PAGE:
While they aren’t without faults, turbochargers can provide three main benefits over traditional naturally aspirated engines. The first and most important of these benefits is increased power. The pressure introduced by the turbocharger allows your car you burn more fuel and air, and increases the power released after combustion. This can add anywhere from 30% to 50% more power to your engine’s output.
The second advantage is efficiency. Turbocharged engines are powered by your engine’s exhaust, which is a natural byproduct of its operation. This means that turbochargers are often more efficient than other engine upgrades. Additionally, turbochargers can increase the power of smaller engines without the need to massively modify the vehicle or increase fuel use.
The final, unexpected benefit of turbocharged engines is that they can provide a quieter ride. Although we don’t usually associate greater power with lower volumes, the structure of a turbocharger can positively affect your vehicle’s engine noise. The additional components of a turbocharger often have the effect of filtering and reducing exhaust and intake noise, making your vehicle quieter on the road.
What Are the Disadvantages of a Turbocharged Engine?
While turbocharged engines provide a range of benefits, they’re not without their downsides. The first disadvantage is cost. Installing a turbocharger can be quite expensive, and many cars that come with turbochargers installed cost more than their naturally aspirated counterparts. A turbocharger also increases the part count and complexity of your engine, which may increase the cost of repairs. Many insurance companies also charge extra for turbocharged vehicles, and adding a turbocharger to a stock vehicle may invalidate your warranty. Adding more components to your car can also increase the chances of something breaking or malfunctioning.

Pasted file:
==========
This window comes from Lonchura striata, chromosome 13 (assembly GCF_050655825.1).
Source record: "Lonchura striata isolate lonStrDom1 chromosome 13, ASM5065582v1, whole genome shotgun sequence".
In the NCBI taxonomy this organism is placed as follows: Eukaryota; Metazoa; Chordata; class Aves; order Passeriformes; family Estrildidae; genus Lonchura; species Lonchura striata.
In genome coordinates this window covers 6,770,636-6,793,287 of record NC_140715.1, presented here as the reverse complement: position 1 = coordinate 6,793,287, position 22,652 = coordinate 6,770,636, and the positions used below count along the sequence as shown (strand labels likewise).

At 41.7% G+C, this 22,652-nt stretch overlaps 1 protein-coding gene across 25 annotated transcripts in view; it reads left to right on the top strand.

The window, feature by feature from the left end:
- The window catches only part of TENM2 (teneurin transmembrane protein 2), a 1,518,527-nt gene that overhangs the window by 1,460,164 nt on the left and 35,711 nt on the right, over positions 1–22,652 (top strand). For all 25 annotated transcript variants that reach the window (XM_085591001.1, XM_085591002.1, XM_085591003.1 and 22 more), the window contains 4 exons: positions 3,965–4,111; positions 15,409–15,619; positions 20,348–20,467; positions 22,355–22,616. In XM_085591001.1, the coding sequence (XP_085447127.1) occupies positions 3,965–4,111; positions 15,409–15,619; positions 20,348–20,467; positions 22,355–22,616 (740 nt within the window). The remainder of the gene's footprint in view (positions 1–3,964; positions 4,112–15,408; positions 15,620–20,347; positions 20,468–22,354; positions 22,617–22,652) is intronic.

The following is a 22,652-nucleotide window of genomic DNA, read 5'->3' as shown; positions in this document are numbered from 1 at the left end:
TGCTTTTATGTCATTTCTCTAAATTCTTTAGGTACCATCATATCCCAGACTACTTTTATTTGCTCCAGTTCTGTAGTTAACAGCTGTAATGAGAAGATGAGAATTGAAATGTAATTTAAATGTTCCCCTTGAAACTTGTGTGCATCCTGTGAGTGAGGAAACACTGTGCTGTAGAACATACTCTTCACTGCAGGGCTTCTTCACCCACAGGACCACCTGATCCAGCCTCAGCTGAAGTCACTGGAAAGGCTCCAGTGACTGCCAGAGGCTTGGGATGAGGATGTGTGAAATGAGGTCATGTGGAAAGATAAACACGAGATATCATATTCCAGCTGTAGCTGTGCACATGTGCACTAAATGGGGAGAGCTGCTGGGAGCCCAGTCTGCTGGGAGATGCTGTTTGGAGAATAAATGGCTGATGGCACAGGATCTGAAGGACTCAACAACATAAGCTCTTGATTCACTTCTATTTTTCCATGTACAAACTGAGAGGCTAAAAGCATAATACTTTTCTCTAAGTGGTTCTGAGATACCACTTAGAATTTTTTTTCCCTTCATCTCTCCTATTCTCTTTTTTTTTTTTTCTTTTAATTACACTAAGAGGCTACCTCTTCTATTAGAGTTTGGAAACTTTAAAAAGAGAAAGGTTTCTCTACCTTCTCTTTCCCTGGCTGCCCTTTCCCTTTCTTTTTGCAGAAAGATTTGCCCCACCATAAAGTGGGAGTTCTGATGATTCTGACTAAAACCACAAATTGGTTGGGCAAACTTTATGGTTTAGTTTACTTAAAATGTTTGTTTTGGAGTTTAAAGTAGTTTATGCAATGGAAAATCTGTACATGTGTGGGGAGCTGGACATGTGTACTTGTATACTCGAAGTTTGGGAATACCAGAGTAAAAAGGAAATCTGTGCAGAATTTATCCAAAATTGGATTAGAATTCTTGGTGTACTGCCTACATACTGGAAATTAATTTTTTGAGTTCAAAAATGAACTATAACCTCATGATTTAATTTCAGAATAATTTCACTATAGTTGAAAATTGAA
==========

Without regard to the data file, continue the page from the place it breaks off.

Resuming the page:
The second major disadvantage of a turbocharged engine is turbo lag. This refers to the delayed response that sometimes happens when drivers hit the accelerator. This phenomenon occurs when the engine isn’t producing enough exhaust to power the compressor and introduce more air into the chamber. While some high-performance vehicles are built to avoid this, many commercial vehicles experience turbo lag.
While turbochargers can enhance the performance of your engine, they can also increase wear and lead to failure in certain circumstances. Since they introduce high-pressure air into your car’s cylinders, they require your pistons to operate under higher pressure than normal. If the pressure is too great, it can lead to permanent engine damage. In order to prevent this, some vehicles require reinforced pistons and valve train components. Using a turbocharger can also increase the interior heat of your engine when used without an intercooler. This can also lead to engine failure in extreme circumstances.
Finally, turbochargers may sometimes result in greater fuel use. The primary benefit of a turbocharger is that it allows your car to produce greater power by burning more fuel. While this can be great in certain circumstances, it often requires drivers to adjust their normal driving styles. Car owners who drive turbocharged vehicles like their other cars may end up experiencing higher prices at the pump.